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Irish Eye on Hollywood: March / April 2019

Al Pacino and Robert De Niro in The Irishman.
Al Pacino and Robert De Niro in The Irishman.

By Tom Deignan, Columnist
March / April 2019

THE IRISHMAN FOR 2020?

It’s time for Academy Award predictions – for 2020!  It’s never too early to look ahead and see which films Hollywood honchos are positioning as Oscar bait, to lure crowds away from their iPhone apps and Netflix accounts. The influential show biz web site IMDB.com ranks The Irishman, Martin Scorsese’s next movie (to be released by Netflix, of course), as the top contender among the movies slated to be released this year, and eligible for next year’s Oscar race.

<em>Caitriona Balfe.</em>

Caitriona Balfe.

Also ranked high for the 2020 Oscar race is a pair of reboots with elite Irish talent – Dumbo, featuring Colin Farrell and Michael Keaton, and Little Women, with Saoirse Ronan and Timothée Chalamet. Also tipped for lots of attention next Oscar season is Ford vs. Ferrari, starring Irish actress Caitriona Balfe alongside Matt Damon. Rounding out the 20 or so flicks that are expected to garner heavy awards attention are Ad Astra, an outerspace drama starring Irish actress (and Oscar nominee) Ruth Negga, The Goldfinch, directed by Irishman John Crowley, and Fonzo, a gangster biopic about Al Capone (Tom Hardy), who was married to Irish American Mae Coughlin.

 

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REMEMBER THE 27 CRUSADERS

And then on the opposite end of the cinematic spectrum, there are those small but powerful documentaries that make their way around festival circuits and private screenings in the hopes of getting their stories of local characters and color out into the world – and perhaps catching the eyes of a major film company.  One such movie – slated to be screened at the Historical Society of Pennsylvania for free this June – is Remember the 27 Crusaders.

This is the story of a historically Irish-American Catholic school in Philadelphia, which sent an extraordinary number of young men to fight in the Vietnam War. In fact, according to the filmmakers, Father Judge High School – located in Northeast Philadelphia – suffered more casualties during the Vietnam War than any other Catholic high school in America.  (The school is named to honor the founder of the Missionary Servants of the Most Blessed Trinity, which donated land so that the school could be built.)  The film – directed by Shawn Swords and produced by Irish American Films and Thistle Dew Studio – premiered at Father Judge High School Auditorium in November 2018, and revolves around poignant interviews and memories of the times the service men spent at Judge, and how the war affected their friends and families.  Remember the 27 Crusaders will be shown Wednesday, June 12, at the Historical Society of Pennsylvania. Keep an eye out for other screenings.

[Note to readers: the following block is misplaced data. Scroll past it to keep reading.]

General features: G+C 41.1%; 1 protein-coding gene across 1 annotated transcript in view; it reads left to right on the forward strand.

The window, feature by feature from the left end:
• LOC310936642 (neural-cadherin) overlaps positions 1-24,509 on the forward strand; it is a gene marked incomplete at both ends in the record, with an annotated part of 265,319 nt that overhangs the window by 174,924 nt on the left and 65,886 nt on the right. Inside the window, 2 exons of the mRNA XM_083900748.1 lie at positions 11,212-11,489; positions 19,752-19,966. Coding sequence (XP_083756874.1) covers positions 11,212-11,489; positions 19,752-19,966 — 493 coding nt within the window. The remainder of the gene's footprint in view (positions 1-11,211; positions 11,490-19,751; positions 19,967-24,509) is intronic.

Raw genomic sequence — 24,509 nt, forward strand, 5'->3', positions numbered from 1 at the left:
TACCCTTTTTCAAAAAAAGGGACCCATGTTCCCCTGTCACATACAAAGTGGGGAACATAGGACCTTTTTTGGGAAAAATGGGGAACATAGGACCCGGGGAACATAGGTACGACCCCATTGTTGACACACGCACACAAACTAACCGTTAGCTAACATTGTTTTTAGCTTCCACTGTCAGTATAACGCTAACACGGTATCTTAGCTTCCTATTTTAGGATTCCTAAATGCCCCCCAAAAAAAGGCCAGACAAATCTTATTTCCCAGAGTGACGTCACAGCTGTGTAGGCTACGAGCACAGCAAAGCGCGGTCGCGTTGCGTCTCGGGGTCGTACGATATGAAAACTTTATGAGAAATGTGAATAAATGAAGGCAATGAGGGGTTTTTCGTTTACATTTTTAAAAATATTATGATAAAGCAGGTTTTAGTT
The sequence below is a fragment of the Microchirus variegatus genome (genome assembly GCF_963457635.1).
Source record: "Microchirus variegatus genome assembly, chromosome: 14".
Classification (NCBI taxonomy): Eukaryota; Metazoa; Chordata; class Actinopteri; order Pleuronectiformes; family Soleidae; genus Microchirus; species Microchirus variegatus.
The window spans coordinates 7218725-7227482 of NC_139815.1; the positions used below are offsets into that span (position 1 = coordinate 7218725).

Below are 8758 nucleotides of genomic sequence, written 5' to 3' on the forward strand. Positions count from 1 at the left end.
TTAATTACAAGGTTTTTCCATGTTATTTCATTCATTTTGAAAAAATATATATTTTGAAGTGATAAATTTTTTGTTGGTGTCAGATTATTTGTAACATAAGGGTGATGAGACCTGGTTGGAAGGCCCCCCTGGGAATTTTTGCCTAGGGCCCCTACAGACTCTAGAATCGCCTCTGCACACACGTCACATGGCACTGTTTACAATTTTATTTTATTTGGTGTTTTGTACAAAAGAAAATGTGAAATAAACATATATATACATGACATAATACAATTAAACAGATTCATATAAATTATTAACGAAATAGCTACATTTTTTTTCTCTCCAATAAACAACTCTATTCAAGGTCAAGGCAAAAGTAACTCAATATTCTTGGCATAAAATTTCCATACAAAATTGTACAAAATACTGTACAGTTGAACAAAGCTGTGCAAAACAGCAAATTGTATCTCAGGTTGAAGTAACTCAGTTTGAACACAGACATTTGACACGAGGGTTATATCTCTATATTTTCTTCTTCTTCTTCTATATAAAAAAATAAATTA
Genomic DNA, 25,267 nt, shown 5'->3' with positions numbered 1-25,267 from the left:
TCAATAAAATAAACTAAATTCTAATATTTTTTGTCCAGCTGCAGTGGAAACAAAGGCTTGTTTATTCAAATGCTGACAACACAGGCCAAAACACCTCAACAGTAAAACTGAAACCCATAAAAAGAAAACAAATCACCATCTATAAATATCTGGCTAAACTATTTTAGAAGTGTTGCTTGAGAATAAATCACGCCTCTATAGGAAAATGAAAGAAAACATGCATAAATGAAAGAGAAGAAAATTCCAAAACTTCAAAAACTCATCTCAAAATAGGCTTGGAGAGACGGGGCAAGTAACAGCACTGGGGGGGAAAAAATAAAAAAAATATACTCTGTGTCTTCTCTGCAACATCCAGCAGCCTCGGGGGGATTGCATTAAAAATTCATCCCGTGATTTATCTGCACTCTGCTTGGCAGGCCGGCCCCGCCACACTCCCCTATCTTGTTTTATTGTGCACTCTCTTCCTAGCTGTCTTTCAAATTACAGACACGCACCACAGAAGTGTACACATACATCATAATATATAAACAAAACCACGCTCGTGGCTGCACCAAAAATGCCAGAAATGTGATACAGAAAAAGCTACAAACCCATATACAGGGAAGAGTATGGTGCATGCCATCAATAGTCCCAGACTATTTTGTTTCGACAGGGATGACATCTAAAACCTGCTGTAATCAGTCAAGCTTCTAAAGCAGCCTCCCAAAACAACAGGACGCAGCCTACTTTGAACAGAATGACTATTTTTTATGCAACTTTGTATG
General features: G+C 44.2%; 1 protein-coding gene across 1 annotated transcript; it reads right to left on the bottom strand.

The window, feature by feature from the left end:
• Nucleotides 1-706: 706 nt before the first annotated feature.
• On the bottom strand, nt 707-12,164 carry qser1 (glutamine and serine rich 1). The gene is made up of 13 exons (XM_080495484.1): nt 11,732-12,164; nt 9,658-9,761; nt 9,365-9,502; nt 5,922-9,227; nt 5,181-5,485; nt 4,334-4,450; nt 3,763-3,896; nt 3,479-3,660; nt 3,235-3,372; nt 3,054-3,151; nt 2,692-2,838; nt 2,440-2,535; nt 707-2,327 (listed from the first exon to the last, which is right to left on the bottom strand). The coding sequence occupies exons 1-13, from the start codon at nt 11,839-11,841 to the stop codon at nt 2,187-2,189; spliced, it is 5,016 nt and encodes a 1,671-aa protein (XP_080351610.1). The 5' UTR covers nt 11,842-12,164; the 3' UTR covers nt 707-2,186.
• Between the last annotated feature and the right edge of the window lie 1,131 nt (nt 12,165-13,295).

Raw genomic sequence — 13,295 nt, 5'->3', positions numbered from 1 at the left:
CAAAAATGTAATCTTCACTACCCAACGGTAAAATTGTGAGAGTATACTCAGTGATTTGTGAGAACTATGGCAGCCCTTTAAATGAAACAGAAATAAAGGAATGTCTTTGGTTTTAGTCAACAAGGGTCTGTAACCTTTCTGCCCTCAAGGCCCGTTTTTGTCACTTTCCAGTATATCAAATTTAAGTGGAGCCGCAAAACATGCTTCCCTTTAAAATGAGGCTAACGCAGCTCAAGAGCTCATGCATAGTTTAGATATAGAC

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Artemis Fowl by Eoin Colfer.

Artemis Fowl by Eoin Colfer.

BRANAGH TO DIRECT ARTEMIS FOWL

It may or may not get Oscar consideration, but you don’t get much more Irish than the blockbuster-to-be summer 2019 release Artemis Fowl. Based on the series of fantasy novels by Wexford native Eoin Colfer, the movie – at least for now, entitled simply Artemis Fowl – will be directed by Belfast native Kenneth Branagh, who has fully shaken off his Shakespearean roots and gone Hollywood. This is just the latest big-budget flick for the BAFTA-winning, Oscar-nominated actor-turned-director, whose recent directorial efforts include ThorCinderella, and Murder on the Orient Express, based on the Agatha Christie novel. The Artemis Fowl movie will also feature Kilkenny youngster Ferdia Shaw in the title role, as well as numerous other Irish and British talent. Meanwhile, Branagh is already looking beyond 2019, having signed on to another Agatha Christie project – a movie based on another of her books, Death on the Nile.

 

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Greta stars Chloë Grace Moretz and Isabelle Huppert.

Greta stars Chloë Grace Moretz and Isabelle Huppert.

NEIL JORDAN REDUX